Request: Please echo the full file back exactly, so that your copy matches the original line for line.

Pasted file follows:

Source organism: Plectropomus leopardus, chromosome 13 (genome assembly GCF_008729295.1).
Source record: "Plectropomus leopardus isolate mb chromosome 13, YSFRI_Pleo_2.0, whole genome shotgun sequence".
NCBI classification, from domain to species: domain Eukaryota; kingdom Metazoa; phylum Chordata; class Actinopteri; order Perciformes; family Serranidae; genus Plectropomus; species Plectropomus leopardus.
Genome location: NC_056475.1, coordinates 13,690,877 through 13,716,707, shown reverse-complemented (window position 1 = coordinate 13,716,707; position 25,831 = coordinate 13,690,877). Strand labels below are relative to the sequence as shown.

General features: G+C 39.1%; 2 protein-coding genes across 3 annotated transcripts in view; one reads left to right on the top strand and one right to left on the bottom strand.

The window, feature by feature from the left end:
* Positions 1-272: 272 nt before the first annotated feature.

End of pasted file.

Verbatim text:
Source organism: Plectropomus leopardus, chromosome 13 (genome assembly GCF_008729295.1).
Source record: "Plectropomus leopardus isolate mb chromosome 13, YSFRI_Pleo_2.0, whole genome shotgun sequence".
NCBI classification, from domain to species: domain Eukaryota; kingdom Metazoa; phylum Chordata; class Actinopteri; order Perciformes; family Serranidae; genus Plectropomus; species Plectropomus leopardus.
Genome location: NC_056475.1, coordinates 13,690,877 through 13,716,707, shown reverse-complemented (window position 1 = coordinate 13,716,707; position 25,831 = coordinate 13,690,877). Strand labels below are relative to the sequence as shown.

General features: G+C 39.1%; 2 protein-coding genes across 3 annotated transcripts in view; one reads left to right on the top strand and one right to left on the bottom strand.

The window, feature by feature from the left end:
* Positions 1-272: 272 nt before the first annotated feature.